The family Apocynaceae, widely distributed in subtropical and tropical regions, is common in the fossil record, especially as seed remains from the Neogene of Europe and North America, but rare in Asia.
In a study published in American Journal of Botany, researchers from Xishuangbanna Tropical Botanical Garden (XTBG) reported well‐preserved fossil seeds of Apocynaceae from the Lower Eocene Niubao Formation in the central Qinghai‐Tibetan plateau (QTP), including a new genus, Asclepiadospermum, and two new species, A. marginatum and A. ellipticum.
Asclepiadospermum is characterized by the elliptical shape of the seed, with a straight apex, a center surrounded by a margin, the presence of the raphe running to the apical part from the center of the seed, and polygonal small cells irregularly arranged.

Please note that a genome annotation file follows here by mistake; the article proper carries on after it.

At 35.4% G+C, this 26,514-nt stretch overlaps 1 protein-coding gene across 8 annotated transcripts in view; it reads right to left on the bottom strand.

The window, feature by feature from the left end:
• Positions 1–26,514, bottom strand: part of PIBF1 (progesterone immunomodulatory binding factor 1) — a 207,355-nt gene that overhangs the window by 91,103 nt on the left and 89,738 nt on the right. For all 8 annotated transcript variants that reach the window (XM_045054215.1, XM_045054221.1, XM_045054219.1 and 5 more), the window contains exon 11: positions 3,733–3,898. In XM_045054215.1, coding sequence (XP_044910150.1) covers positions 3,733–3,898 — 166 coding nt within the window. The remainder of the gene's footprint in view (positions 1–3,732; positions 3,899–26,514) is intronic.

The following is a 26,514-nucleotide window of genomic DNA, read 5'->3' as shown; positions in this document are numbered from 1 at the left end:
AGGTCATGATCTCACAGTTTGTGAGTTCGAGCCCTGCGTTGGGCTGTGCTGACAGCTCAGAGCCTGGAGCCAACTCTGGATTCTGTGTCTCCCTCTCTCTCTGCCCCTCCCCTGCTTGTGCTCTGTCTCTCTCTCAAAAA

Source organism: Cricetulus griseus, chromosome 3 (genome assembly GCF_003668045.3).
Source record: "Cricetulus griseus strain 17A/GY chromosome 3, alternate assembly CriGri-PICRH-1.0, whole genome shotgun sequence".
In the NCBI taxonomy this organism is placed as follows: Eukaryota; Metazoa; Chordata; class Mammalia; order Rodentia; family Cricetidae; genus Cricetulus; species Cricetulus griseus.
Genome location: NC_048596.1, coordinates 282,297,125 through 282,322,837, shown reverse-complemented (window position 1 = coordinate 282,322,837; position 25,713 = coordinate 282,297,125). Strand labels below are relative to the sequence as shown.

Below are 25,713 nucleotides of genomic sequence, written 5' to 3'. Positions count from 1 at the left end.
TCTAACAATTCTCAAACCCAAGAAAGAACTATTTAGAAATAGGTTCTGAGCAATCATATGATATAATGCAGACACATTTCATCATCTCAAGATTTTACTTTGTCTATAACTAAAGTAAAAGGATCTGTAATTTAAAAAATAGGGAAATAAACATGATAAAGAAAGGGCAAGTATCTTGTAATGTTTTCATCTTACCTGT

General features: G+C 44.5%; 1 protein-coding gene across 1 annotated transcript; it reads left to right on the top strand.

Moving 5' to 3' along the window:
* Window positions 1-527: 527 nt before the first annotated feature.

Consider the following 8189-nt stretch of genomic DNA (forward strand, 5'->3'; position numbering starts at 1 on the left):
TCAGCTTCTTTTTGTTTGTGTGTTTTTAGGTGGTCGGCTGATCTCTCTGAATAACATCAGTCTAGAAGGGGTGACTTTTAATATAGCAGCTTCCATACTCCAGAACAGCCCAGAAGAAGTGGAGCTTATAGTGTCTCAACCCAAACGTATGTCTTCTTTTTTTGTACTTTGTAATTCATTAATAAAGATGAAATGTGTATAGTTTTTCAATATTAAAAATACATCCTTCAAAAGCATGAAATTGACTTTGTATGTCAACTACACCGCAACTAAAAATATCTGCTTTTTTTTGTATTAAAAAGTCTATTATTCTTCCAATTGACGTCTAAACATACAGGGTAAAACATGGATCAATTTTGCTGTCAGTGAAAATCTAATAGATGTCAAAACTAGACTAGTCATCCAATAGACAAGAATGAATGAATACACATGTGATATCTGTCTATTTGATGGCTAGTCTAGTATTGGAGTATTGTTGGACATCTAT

After comparing with modern seeds and mapping of the seed characters on a phylogeny of the family Apocynaceae, the researchers recognized the fossils as part of the subfamily Asclepiadoideae.
"The newly discovered early Eocene Asclepiadospermum from the central QTP clearly belongs to Asclepiadoideae; our discoveries thus reconcile the fossil record and molecular estimations and represent the earliest fossil record for the subfamily", said Prof. SU Tao, principal investigator of the study.
"Our fossils are important in documenting the floristic connection between Africa and Eurasia during the Eocene. Based on current knowledge, Asclepiadospermum could represent an example of early diversification of Apocynaceae in Asia, with subsequent diversification in the Northern Hemisphere", said Prof. SU Tao.
Asclepiadospermum marginatum (Image by Cédric Del Rio)
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